This paper describes the fabrication of oligonucleotide-coated Cy5-doped silica nanoparticles using a combination of multivalent linkers and their use in surface-based DNA sandwich hybridization assays. Dipodal silane is introduced as a means to fabricate amine-coated silica nanoparticles and its advantages compared to monopodal silanes are discussed. The use of dipodal silane in conjunction with three different polymer linkers (oxidized dextran, linear and 8-arm polyethylene glycol (PEG)) to immobilize single-stranded DNA to Cy5-doped nanoparticles is investigated and dynamic light scattering measurements and Fourier transform infrared spectroscopy are used to follow the progression of the functionalization of the nanoparticles. We observe a significant improvement in the binding stability of the single-stranded DNA when the dipodal silane and 8-arm PEG are used in combination, when compared to alternative conjugation strategies. Both 8mer and 22mer oligonucleotides are securely conjugated to the high-brightness nanoparticles and their availability to hybridize with a complementary strand is confirmed using solution-based DNA hybridization experiments. In addition, a full surface-based sandwich assay demonstrates the potential these nanoparticles have in the detection of less than 500 femtomolar of a DNA analogue of micro RNA, miR-451. © 2015 IOP Publishing Ltd.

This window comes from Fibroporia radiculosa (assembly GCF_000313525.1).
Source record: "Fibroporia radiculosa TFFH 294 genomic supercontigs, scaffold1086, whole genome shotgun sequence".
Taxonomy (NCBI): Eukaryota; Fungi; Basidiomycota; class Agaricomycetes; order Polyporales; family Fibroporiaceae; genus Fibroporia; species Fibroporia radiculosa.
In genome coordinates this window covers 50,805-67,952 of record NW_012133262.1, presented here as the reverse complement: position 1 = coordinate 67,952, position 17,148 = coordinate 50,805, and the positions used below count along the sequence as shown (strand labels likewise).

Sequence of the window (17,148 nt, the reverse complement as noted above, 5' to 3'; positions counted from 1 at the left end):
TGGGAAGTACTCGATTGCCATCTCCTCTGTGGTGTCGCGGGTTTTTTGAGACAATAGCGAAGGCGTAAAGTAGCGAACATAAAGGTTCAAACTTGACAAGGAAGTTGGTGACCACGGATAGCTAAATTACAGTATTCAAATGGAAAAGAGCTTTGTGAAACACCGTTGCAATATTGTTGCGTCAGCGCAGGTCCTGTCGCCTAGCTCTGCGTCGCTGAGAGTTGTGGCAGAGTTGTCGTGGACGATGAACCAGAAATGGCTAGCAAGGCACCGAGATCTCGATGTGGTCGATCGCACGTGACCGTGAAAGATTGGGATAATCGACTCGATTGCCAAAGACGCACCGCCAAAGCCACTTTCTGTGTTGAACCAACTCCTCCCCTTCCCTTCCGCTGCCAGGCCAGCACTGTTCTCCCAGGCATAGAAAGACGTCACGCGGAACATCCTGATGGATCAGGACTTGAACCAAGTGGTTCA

Yeates P.,National Center for Plasma Science and Technology | Costello J.T.,National Center for Plasma Science and Technology | Costello J.T.,Dublin City University | Kennedy E.T.,National Center for Plasma Science and Technology | Kennedy E.T.,Dublin City University
Review of Scientific Instruments | Year: 2010